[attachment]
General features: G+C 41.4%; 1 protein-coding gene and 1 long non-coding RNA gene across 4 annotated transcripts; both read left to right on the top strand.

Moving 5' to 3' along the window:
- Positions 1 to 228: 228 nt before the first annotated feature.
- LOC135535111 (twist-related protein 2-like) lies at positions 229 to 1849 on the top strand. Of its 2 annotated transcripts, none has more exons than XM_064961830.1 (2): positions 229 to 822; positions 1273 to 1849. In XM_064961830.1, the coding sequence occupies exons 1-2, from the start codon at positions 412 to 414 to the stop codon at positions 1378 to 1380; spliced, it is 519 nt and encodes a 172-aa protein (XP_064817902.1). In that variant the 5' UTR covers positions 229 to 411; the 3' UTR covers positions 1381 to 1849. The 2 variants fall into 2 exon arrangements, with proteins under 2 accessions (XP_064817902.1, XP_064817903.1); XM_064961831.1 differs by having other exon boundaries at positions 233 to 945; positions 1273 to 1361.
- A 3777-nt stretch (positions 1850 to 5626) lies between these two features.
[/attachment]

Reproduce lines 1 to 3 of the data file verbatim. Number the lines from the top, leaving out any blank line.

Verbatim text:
General features: G+C 41.4%; 1 protein-coding gene and 1 long non-coding RNA gene across 4 annotated transcripts; both read left to right on the top strand.

Moving 5' to 3' along the window:
- Positions 1 to 228: 228 nt before the first annotated feature.